You also took care of me the night George W. Bush won his second term. You told me it was okay and rubbed my back as I threw up noodles into our bathtub. I rested my head on the moldy world map shower curtain that you insisted we have. Remember, it was my 21st birthday? Hell of a coming-of-age.
I’m not sure if we were good, but I know that, in our best moments, we were what humans strive to be: loving, thoughtful, inquisitive, hungry. Even our worst moments (and there were plenty) came from fear rather than rage. I like to think so at least.
The pho restaurant on the corner is gone. We’d get takeout from there every Friday before we went out. That was, for long stretches, the only meal we’d reliably eat together even as our lives orbited each other’s. You wrote a poem saying that the restaurant would be gone soon. It lasted a little longer than you thought, but you were mostly right. The takeout spot where we’d get 3 a.m. scallion pancakes is gone, too.
People argue that things are better now. In many ways that’s true. By most standards, I am, too. I have a good job, a wonderful girlfriend, my health. I wonder, though. Change is often regarded as an unmitigated good, but what about the parts of ourselves that we lose and can’t find again? What about the people who aren’t part of the plan anymore?
The Dunkin Donuts on the other corner is still here, but I’ve spent 33 of my almost 36 years in Massachusetts and I don’t think I’ve ever seen a Dunks die.
As I turn the corner, the smell on the street is the same: burned oil, car exhaust, and dirt mixing with wet slushy air. Truong Thanh liquor store is open. I used a fake ID there that you gave me until I turned 21. It said I was 6’1” with brown eyes and hair. From Michigan. I’m 5’9”. I’d never been to Michigan. My eyes are green.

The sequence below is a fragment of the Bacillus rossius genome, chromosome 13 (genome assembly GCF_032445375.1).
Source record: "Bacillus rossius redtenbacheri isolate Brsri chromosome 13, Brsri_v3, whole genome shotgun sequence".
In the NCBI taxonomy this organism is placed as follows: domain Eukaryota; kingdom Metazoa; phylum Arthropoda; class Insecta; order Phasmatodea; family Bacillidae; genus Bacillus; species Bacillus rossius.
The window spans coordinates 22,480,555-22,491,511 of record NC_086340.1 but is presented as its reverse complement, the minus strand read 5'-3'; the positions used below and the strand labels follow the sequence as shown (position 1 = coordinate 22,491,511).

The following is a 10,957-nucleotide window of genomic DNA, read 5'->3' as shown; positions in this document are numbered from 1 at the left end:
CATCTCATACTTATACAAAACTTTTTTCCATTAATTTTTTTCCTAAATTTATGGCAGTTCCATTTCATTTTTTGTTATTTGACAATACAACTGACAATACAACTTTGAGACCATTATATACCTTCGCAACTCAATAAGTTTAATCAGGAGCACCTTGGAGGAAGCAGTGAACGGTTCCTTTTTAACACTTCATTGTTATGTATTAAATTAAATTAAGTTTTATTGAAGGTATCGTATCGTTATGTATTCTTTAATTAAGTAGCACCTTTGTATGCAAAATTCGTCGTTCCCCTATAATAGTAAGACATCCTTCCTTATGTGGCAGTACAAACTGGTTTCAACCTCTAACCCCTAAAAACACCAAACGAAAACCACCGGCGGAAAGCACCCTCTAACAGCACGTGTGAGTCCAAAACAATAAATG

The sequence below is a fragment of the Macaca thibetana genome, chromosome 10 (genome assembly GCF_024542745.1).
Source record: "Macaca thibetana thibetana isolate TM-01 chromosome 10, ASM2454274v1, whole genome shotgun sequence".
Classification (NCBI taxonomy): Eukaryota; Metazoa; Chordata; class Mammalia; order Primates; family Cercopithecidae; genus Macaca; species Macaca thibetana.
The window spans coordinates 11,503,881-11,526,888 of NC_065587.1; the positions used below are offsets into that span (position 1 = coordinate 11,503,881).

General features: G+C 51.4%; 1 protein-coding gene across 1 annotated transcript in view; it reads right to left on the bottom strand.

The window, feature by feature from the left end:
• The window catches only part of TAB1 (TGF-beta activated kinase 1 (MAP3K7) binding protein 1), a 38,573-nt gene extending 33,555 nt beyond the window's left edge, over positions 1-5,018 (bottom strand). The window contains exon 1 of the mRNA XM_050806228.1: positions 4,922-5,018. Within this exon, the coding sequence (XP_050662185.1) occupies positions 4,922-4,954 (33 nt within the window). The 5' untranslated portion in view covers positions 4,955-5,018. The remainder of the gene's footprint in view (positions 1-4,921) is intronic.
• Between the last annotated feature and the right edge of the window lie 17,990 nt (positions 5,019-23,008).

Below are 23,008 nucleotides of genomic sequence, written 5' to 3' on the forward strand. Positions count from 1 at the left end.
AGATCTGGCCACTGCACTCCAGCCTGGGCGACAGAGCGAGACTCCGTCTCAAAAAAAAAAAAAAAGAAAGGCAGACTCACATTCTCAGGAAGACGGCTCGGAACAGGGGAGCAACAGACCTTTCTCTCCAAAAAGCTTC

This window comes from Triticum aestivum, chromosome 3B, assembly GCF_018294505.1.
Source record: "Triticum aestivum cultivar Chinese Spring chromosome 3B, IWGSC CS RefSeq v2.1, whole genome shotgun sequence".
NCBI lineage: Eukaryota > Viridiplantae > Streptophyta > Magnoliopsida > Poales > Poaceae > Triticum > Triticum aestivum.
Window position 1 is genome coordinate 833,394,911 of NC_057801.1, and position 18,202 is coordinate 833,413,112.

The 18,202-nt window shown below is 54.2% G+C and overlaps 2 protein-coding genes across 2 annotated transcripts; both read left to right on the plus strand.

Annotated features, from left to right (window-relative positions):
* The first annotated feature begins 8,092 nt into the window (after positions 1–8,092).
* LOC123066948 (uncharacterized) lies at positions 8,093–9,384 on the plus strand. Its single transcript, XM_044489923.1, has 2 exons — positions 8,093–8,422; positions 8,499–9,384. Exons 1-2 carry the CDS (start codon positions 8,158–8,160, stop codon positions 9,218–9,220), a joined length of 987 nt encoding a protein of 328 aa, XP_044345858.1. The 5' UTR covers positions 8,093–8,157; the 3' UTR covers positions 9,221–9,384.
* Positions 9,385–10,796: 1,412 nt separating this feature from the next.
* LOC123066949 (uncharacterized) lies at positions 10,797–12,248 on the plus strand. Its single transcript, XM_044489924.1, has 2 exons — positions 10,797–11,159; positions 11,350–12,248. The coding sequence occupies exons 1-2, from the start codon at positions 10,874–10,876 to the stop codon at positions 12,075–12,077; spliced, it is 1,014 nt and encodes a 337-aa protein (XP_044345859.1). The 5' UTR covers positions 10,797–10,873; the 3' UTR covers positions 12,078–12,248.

Pho Pasteur is still here, too. There’s a second one in Quincy now. A lot of the people who used to live here reclaimed a space for themselves down there. A couple doors down, white people in Canada Goose jackets line up outside the bubble tea place.
I walk through the supermarket we used to go to. It mostly feels the same, but there aren’t any dragon fruits or rambutan or lychee. Just apples and oranges and bananas and other fruits that are used to teach kids colors and the alphabet.
Outside of the other exit of the supermarket, on Washington Street, do you remember that time we stood and watched the destruction of that cavernous old Chinese store with the aisles that were too narrow? I think it was the Spring of ’05. Maybe ’06. We smoked and drank 40s, watching the wrecking ball swing. It was kind of sad, but we were enthralled until we saw the looks on the faces of long-term residents. They knew something we didn’t yet.
You once wrote about developers forcing the woman who owned the store to start packing up and then joking to you that you should “Come back next week; everything will be cheaper.” Neighborhoods and livelihoods boiled down to line items. Maybe you knew more that I gave you credit for.
Something called the Kensington is there now. The Archstone Boston Common and its luxury condos across the street came next, and I guess that if you pay enough money you can get a place high enough up to see its namesake. The Glass Slipper is on Crack Alley now. I can’t remember if you gave Lagrange Street that name or just heard it from someone and made it your own. The glass-walled parking garage next door is full of Land Rovers and Audis.
Jacob Wirth’s is closed. A group of us used to go to the sing-along there every Friday. We’d go home and get high periodically throughout the night, the two of us taking turns shepherding people back. I still went every now and then with Anshul or Charlie or Dy when she was around. A combination of a fire, water damage, and divorce proceedings did it in. An unceremonious end to an institution.